Sailing + Disney = kid fun

By , Special to The Christian Science Monitor

WHILE there are parents who look forward to the compulsory pilgrimage to Disney World or Disneyland, there are others for whom it holds the appeal of a medieval torture chamber. My husband and I fell into the latter category, and the prospect of spending ``spring break'' in Disney World with our seven-year-old son and hordes of impatient, exhausted, overstimulated children accompanied by their proportionately disintegrating parents suggested a series of trials -- by lines, crowds, confusion, heat, and fatigue. Let it be known that as first-timers we were pleasantly surprised, not because these conditions did not exist, but because the sheer fun and superb organization of the park superseded its potential for creating misery.

There's another reason we had such a good time. We were feeling unusually relaxed and good natured because we had just returned from a four-day cruise to Nassau, in the Bahamas, and an outlying island that is part of one of the more attractive packages in the cruise industry today.

Two-and-a-half years ago, Premier Cruise Lines, a newcomer to the business and a subsidiary of the Greyhound Corporation, inaugurated an excellent family vacation: a seven-night package that offers the option of three or four nights in Disney World and three or four nights on board one of two luxury liners. Its ships are the comparatively small, cozy Star/Ship Royale (the former Frederico C owned by Costa Cruise Lines), on which we sailed, and the larger Star/Ship Oceanic, which Premier purchased from Home Lines and launched on the same itinerary last April. A special feature of the Oceanic is an 11-night Christmas and New Year's Caribbean cruise, with the option of three additional days in Disney World.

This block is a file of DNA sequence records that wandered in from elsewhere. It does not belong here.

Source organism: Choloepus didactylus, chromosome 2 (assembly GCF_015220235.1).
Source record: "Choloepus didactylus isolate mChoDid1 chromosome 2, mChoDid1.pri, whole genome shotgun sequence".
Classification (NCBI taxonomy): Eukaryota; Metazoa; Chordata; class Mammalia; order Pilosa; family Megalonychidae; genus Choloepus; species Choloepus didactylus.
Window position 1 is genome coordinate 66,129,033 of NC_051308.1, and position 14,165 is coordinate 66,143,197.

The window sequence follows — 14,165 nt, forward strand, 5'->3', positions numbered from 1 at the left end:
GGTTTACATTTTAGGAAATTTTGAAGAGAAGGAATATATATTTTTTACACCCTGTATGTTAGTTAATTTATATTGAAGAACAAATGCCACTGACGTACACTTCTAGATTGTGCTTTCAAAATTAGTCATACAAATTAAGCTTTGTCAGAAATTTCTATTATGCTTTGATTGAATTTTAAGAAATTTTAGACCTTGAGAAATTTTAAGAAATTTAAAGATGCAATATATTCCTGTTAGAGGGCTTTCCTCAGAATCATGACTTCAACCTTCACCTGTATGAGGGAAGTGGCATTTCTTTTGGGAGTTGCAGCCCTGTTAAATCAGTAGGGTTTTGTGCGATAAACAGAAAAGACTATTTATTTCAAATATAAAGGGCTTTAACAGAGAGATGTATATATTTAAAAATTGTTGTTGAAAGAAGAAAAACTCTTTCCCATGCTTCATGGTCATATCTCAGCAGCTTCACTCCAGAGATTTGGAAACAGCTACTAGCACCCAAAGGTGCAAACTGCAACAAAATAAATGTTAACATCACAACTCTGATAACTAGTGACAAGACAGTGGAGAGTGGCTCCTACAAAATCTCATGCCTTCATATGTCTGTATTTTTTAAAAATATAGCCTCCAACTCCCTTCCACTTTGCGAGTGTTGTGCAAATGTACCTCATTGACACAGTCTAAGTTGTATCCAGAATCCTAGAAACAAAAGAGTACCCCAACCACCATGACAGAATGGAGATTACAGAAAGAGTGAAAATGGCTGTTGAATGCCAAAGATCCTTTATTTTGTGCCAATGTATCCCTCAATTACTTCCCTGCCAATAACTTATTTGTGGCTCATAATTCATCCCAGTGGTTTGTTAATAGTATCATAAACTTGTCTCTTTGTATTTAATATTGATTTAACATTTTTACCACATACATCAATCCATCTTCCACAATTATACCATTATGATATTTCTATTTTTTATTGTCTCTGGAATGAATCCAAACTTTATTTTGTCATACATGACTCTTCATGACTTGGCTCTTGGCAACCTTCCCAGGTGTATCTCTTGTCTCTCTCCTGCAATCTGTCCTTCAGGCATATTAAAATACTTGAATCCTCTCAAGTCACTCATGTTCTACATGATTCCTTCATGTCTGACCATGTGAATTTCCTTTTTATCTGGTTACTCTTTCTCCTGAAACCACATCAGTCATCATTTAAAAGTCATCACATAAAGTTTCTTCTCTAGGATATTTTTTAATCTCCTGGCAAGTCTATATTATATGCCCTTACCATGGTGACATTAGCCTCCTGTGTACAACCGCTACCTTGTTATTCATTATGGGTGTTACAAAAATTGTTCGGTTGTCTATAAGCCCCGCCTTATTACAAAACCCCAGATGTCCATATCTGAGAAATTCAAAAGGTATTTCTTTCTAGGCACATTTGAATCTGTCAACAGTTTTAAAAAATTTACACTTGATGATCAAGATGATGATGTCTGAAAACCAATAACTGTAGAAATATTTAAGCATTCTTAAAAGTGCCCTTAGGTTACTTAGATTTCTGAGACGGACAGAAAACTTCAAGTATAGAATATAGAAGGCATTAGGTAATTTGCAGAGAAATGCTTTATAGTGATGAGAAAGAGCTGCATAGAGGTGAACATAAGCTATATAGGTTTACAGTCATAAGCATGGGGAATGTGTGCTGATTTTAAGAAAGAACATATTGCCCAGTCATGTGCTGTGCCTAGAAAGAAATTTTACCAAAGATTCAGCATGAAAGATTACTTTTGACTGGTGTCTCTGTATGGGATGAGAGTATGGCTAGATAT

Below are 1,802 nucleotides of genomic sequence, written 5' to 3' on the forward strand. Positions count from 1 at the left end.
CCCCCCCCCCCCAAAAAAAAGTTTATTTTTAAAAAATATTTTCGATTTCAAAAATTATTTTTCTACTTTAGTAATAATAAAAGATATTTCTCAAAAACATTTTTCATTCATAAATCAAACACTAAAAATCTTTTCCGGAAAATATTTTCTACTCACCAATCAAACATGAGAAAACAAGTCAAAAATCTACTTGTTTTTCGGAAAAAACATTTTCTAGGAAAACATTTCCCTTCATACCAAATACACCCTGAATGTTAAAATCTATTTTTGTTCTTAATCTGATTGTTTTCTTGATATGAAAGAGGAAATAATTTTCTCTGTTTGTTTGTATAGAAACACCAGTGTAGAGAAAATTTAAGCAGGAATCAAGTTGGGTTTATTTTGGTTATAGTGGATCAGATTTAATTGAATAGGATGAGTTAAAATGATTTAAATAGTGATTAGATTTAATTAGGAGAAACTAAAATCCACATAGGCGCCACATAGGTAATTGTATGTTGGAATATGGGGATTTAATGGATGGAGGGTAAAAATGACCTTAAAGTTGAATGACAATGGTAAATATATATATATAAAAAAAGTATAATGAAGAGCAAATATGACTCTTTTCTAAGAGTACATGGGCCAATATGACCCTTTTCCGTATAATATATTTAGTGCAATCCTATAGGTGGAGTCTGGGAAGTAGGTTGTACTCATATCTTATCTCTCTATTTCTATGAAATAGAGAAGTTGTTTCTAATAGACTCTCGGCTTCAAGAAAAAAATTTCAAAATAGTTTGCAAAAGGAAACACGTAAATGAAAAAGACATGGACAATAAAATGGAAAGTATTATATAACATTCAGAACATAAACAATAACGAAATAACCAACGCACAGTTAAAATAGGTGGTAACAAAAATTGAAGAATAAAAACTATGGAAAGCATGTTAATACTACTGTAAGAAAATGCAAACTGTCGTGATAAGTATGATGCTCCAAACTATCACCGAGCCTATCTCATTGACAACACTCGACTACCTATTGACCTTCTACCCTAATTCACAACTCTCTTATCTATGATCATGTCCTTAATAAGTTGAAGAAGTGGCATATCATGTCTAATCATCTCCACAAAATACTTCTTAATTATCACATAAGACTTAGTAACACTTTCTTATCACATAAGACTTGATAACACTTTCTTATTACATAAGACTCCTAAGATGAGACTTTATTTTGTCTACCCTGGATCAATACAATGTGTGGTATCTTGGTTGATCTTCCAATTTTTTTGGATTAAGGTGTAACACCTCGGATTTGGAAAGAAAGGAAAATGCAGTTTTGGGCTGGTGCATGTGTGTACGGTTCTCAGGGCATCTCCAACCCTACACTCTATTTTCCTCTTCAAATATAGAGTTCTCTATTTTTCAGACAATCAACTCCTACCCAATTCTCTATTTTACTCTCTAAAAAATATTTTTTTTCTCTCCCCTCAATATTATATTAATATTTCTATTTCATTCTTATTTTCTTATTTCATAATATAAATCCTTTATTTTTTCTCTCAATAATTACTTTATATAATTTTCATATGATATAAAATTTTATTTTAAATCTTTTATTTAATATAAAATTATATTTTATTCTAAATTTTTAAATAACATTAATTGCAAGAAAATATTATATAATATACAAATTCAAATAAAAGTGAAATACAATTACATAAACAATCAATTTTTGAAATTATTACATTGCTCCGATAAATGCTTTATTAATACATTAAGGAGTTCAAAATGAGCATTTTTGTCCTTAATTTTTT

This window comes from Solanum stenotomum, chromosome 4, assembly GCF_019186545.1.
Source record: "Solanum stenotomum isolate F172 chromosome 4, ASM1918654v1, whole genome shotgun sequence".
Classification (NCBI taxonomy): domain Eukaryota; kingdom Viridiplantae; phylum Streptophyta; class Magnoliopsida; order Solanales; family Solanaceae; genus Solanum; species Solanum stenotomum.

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Beginning with prices as low as $425 per person for an inside cabin on a lower deck during the supervalue season ($540 off-season and $580 in-season), the seven-night package includes accommodations in a ``deluxe'' Orlando hotel 15 to 20 minutes from the park, a three-day pass to the Magic Kingdom and Epcot, a rental car for seven days with unlimited mileage, and a tour of the Kennedy Space Center, which is about 15 minutes away from Port Canaveral, where the ships dock. Rates are lower if you bring your own car.

While Disney World and a cruise may sound at first like an incongruous combination, they complement each other like ice cream and hot fudge sauce, to borrow my son's imagery. Depending on whether you choose to take the cruise before or after the trip to Disney World, the cruise lets you either get yourself physically and mentally in shape for the coming marathon or recover from it.

Other advantages of this package are the proximity of Port Canaveral to Orlando (only about an hour away) and its area attractions, which include not only Disney World but Sea World and Cypress Gardens, and the casual atmosphere of the ships, which means you don't have to bring two separate wardrobes. For those who have never cruised before, it's a good way to test cruising at a reasonable rate and for a short period.

Premier reports that about 80 percent of its passengers are first-timers, and a larger-than-average proportion are children for whom the thrill of going on a cruise rivals that of going to Disney World. My son, for example, was at a loss to decide which he ``loved'' the most.

A major reason for his enthusiasm, aside from the sheer euphoria of being on board an ocean liner, was the children's program. Both the Royale and the Oceanic offer a year-round, supervised program of activities for children under 12 and another for teen-agers. What this means for the youngster is entertainment; for their parents it means peace, a premium at any price. My son liked best the cartoons, the tour of the bridge, the whirlpool games, making his own sundae, and finding a friend. The two teen-age boys at our table extolled their program, which featured scavenger hunts and soft-drink parties, as ``a great way to meet girls.''